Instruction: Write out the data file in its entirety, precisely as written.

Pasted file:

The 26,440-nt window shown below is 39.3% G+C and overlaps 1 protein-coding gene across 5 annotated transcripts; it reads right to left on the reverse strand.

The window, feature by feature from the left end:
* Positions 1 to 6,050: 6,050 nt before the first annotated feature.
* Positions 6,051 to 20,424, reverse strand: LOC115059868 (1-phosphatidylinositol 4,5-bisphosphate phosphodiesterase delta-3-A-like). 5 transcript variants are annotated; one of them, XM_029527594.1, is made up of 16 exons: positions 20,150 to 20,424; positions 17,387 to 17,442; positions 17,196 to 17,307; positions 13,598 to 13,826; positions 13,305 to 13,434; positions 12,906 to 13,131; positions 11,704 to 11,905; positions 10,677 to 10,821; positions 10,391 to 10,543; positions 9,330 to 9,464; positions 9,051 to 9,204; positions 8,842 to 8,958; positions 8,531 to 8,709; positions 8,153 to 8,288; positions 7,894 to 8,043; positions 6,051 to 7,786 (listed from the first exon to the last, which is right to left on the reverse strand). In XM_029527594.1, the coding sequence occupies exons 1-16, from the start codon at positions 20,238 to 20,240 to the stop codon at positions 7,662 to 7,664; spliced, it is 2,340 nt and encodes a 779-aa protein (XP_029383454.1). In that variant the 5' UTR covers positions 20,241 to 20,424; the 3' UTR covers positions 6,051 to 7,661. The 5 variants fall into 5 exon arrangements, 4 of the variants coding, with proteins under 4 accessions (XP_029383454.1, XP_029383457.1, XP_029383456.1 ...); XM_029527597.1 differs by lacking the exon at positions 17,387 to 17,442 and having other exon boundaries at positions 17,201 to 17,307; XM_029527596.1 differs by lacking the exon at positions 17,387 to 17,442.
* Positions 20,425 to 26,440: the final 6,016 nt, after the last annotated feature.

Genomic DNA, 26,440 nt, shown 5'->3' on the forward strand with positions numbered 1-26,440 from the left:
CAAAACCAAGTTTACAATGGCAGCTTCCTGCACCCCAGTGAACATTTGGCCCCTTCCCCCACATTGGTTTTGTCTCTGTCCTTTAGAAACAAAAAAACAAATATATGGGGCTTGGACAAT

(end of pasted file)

The 26,440-nt window shown below is 39.3% G+C and overlaps 1 protein-coding gene across 5 annotated transcripts; it reads right to left on the reverse strand.

The window, feature by feature from the left end:
* Positions 1 to 6,050: 6,050 nt before the first annotated feature.
* Positions 6,051 to 20,424, reverse strand: LOC115059868 (1-phosphatidylinositol 4,5-bisphosphate phosphodiesterase delta-3-A-like). 5 transcript variants are annotated; one of them, XM_029527594.1, is made up of 16 exons: positions 20,150 to 20,424; positions 17,387 to 17,442; positions 17,196 to 17,307; positions 13,598 to 13,826; positions 13,305 to 13,434; positions 12,906 to 13,131; positions 11,704 to 11,905; positions 10,677 to 10,821; positions 10,391 to 10,543; positions 9,330 to 9,464; positions 9,051 to 9,204; positions 8,842 to 8,958; positions 8,531 to 8,709; positions 8,153 to 8,288; positions 7,894 to 8,043; positions 6,051 to 7,786 (listed from the first exon to the last, which is right to left on the reverse strand). In XM_029527594.1, the coding sequence occupies exons 1-16, from the start codon at positions 20,238 to 20,240 to the stop codon at positions 7,662 to 7,664; spliced, it is 2,340 nt and encodes a 779-aa protein (XP_029383454.1). In that variant the 5' UTR covers positions 20,241 to 20,424; the 3' UTR covers positions 6,051 to 7,661. The 5 variants fall into 5 exon arrangements, 4 of the variants coding, with proteins under 4 accessions (XP_029383454.1, XP_029383457.1, XP_029383456.1 ...); XM_029527597.1 differs by lacking the exon at positions 17,387 to 17,442 and having other exon boundaries at positions 17,201 to 17,307; XM_029527596.1 differs by lacking the exon at positions 17,387 to 17,442.
* Positions 20,425 to 26,440: the final 6,016 nt, after the last annotated feature.

Genomic DNA, 26,440 nt, shown 5'->3' on the forward strand with positions numbered 1-26,440 from the left:
CAAAACCAAGTTTACAATGGCAGCTTCCTGCACCCCAGTGAACATTTGGCCCCTTCCCCCACATTGGTTTTGTCTCTGTCCTTTAGAAACAAAAAAACAAATATATGGGGCTTGGACAAT